Institutional investors give thumbs down to federal response on outbreak

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A large percentage of Institutional investors lack confidence in the U.S. government’s ability to contain and eradicate the coronavirus outbreak.

But they also are maintaining confidence in private equity investments, and have no plans to pull capital from specific geographic regions due to the pandemic, according to a new survey released Tuesday by Eaton Partners.

In an online poll that conducted March 5-March 13, Eaton Partners also found that 70% investor respondents say the outbreak in having an impact on investment activity and planning for 2020. But 78% have said they have no plans to pull capital from any specific global region due to the pandemic.

“There’s a general feeling that private equity could be a well-positioned, steady-hand investor during the recent coronavirus-induced volatility,” said Peter Martenson, a partner at Eaton Partners, a subsidiary of Stifel Financial Corp (NYSE: SF).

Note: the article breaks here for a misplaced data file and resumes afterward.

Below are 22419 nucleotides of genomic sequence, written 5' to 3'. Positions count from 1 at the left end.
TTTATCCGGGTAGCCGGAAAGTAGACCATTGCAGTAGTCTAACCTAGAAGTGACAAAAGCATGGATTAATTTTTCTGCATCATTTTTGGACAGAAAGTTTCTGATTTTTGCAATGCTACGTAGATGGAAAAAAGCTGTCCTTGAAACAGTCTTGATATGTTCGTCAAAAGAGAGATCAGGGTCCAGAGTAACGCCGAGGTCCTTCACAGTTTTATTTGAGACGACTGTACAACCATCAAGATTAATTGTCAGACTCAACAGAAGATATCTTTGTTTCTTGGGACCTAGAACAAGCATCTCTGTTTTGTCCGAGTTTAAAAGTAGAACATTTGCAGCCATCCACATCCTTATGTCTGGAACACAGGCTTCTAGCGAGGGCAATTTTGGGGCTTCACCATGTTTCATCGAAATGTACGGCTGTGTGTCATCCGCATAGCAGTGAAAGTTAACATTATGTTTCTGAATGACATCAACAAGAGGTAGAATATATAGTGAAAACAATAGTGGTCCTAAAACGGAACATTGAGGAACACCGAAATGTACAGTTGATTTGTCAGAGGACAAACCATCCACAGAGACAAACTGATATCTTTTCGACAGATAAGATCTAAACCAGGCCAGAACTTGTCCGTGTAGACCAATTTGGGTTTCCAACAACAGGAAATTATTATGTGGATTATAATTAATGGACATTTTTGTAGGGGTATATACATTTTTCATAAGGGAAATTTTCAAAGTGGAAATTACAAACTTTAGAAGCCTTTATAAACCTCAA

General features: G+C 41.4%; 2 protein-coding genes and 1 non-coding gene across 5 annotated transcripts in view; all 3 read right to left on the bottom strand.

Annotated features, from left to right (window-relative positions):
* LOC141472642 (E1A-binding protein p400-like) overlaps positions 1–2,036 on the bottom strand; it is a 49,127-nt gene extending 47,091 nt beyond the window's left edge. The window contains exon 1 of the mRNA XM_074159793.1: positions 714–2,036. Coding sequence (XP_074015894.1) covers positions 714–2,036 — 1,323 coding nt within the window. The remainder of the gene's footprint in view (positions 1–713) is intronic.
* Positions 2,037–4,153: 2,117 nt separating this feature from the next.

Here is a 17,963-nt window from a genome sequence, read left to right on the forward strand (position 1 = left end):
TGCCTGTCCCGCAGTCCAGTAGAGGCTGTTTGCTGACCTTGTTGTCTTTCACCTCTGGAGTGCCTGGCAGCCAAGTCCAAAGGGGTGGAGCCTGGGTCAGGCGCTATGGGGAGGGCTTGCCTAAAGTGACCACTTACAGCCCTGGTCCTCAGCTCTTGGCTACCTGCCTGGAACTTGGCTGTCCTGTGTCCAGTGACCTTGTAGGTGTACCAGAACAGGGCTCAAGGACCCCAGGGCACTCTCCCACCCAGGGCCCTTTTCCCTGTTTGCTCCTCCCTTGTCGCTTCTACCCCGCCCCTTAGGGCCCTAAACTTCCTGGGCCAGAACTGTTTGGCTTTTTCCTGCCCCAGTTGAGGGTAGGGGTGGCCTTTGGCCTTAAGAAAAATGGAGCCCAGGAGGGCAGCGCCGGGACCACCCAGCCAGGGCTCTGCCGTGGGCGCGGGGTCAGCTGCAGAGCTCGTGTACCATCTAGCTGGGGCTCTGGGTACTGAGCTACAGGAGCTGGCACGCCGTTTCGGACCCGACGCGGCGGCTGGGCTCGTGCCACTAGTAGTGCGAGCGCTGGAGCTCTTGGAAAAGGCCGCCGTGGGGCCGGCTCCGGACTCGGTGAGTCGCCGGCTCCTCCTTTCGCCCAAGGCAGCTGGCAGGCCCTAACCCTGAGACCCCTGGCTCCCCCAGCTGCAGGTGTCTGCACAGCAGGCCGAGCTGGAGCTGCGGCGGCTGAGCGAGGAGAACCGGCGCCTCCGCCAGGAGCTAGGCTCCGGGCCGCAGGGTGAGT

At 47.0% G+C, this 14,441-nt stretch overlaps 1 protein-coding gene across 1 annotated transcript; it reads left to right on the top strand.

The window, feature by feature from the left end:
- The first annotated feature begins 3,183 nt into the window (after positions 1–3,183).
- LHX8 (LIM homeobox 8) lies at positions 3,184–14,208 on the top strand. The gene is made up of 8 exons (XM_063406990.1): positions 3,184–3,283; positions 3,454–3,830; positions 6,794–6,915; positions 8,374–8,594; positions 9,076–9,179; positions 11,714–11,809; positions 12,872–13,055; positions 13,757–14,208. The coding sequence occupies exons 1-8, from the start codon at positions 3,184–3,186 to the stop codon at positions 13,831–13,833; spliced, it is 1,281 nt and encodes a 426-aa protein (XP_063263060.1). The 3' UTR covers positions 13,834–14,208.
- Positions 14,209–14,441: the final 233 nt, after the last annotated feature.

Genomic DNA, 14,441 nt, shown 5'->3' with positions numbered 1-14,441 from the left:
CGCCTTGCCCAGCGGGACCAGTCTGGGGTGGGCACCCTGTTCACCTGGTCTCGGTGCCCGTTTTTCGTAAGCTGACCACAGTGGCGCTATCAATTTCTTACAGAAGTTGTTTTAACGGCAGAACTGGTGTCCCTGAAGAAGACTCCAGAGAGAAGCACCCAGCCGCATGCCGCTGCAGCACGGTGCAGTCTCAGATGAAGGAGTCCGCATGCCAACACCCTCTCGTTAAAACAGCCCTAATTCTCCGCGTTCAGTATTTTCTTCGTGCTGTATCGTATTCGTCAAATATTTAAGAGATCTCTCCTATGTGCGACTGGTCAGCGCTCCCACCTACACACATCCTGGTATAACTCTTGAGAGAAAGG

“In fact, our survey found that 52% of investors believe PE is the most appealing alternative asset class going forward, on the heels of lower interest rates, falling valuations, and more clarity in the presidential race.”

The potential for a U.S. recession is the top factor on the near-term investment strategy for 33% of respondents, while 29% cited the coronavirus outbreak. (Another 29% cited market valuations).

The survey results from 69 partner-level investors found that 38% have no confidence in the federal government’s ability to contain the outbreak, and 48% are only “somewhat” confident of a successful outcome.

In addition, many respondents (70%) felt the Federal Reserve Board of Governor’s interest rate cuts were not “an appropriate remedy,” given the biological – rather than financial – problem the COVID-19 outbreak represents. (The survey took place after the Fed reduced rates to 0.25%, but before Sunday’s emergency intervention action by the Fed reducing its benchmark interest rate to 0%, as well as announcing plans to purchase $700 billion in government and mortgage-related bonds).

Nearly two-thirds (64%) of investors believe President Trump will be re-elected, while 33% predict a win by former vice president Joe Biden, who is leading the delegate count from Democratic primary elections.

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